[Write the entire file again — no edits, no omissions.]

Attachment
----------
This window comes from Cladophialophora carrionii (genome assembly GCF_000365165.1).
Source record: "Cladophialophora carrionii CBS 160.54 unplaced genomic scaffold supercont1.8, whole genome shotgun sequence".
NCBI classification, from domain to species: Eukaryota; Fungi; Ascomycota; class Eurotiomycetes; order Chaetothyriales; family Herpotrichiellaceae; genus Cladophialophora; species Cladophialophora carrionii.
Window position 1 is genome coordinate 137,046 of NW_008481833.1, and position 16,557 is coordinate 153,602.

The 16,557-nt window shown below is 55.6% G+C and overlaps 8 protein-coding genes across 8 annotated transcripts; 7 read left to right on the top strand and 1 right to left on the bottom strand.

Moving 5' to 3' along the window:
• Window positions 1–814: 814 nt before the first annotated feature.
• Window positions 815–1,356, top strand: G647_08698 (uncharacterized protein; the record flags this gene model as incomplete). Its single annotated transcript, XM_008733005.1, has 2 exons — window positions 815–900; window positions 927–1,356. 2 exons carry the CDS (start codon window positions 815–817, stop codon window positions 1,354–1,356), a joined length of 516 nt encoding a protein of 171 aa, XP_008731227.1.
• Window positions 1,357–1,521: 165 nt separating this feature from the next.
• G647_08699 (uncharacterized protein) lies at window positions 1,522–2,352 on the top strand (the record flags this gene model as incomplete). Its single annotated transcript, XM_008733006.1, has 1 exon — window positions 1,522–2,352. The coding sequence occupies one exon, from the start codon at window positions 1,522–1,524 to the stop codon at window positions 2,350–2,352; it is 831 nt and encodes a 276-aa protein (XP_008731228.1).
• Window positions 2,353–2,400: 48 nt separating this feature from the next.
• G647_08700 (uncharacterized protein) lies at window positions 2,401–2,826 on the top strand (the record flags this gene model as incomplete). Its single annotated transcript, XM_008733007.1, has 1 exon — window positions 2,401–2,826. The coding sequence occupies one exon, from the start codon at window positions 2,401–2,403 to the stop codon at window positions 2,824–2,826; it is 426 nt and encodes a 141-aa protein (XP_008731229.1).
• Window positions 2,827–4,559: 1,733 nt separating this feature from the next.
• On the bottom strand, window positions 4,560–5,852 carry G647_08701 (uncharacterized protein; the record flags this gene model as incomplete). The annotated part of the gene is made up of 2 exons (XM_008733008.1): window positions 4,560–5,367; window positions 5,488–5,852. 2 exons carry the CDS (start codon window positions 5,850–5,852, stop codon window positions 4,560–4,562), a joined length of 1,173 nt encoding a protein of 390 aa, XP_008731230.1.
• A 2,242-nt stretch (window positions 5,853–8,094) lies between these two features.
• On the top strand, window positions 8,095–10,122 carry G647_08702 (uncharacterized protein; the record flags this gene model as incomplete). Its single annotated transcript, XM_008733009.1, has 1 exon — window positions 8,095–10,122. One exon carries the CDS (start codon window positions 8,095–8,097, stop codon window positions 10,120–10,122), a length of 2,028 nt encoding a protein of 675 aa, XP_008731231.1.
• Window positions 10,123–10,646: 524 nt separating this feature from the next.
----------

This window comes from Cladophialophora carrionii (genome assembly GCF_000365165.1).
Source record: "Cladophialophora carrionii CBS 160.54 unplaced genomic scaffold supercont1.8, whole genome shotgun sequence".
NCBI classification, from domain to species: Eukaryota; Fungi; Ascomycota; class Eurotiomycetes; order Chaetothyriales; family Herpotrichiellaceae; genus Cladophialophora; species Cladophialophora carrionii.
Window position 1 is genome coordinate 137,046 of NW_008481833.1, and position 16,557 is coordinate 153,602.

The 16,557-nt window shown below is 55.6% G+C and overlaps 8 protein-coding genes across 8 annotated transcripts; 7 read left to right on the top strand and 1 right to left on the bottom strand.

Moving 5' to 3' along the window:
• Window positions 1–814: 814 nt before the first annotated feature.
• Window positions 815–1,356, top strand: G647_08698 (uncharacterized protein; the record flags this gene model as incomplete). Its single annotated transcript, XM_008733005.1, has 2 exons — window positions 815–900; window positions 927–1,356. 2 exons carry the CDS (start codon window positions 815–817, stop codon window positions 1,354–1,356), a joined length of 516 nt encoding a protein of 171 aa, XP_008731227.1.
• Window positions 1,357–1,521: 165 nt separating this feature from the next.
• G647_08699 (uncharacterized protein) lies at window positions 1,522–2,352 on the top strand (the record flags this gene model as incomplete). Its single annotated transcript, XM_008733006.1, has 1 exon — window positions 1,522–2,352. The coding sequence occupies one exon, from the start codon at window positions 1,522–1,524 to the stop codon at window positions 2,350–2,352; it is 831 nt and encodes a 276-aa protein (XP_008731228.1).
• Window positions 2,353–2,400: 48 nt separating this feature from the next.
• G647_08700 (uncharacterized protein) lies at window positions 2,401–2,826 on the top strand (the record flags this gene model as incomplete). Its single annotated transcript, XM_008733007.1, has 1 exon — window positions 2,401–2,826. The coding sequence occupies one exon, from the start codon at window positions 2,401–2,403 to the stop codon at window positions 2,824–2,826; it is 426 nt and encodes a 141-aa protein (XP_008731229.1).
• Window positions 2,827–4,559: 1,733 nt separating this feature from the next.
• On the bottom strand, window positions 4,560–5,852 carry G647_08701 (uncharacterized protein; the record flags this gene model as incomplete). The annotated part of the gene is made up of 2 exons (XM_008733008.1): window positions 4,560–5,367; window positions 5,488–5,852. 2 exons carry the CDS (start codon window positions 5,850–5,852, stop codon window positions 4,560–4,562), a joined length of 1,173 nt encoding a protein of 390 aa, XP_008731230.1.
• A 2,242-nt stretch (window positions 5,853–8,094) lies between these two features.
• On the top strand, window positions 8,095–10,122 carry G647_08702 (uncharacterized protein; the record flags this gene model as incomplete). Its single annotated transcript, XM_008733009.1, has 1 exon — window positions 8,095–10,122. One exon carries the CDS (start codon window positions 8,095–8,097, stop codon window positions 10,120–10,122), a length of 2,028 nt encoding a protein of 675 aa, XP_008731231.1.
• Window positions 10,123–10,646: 524 nt separating this feature from the next.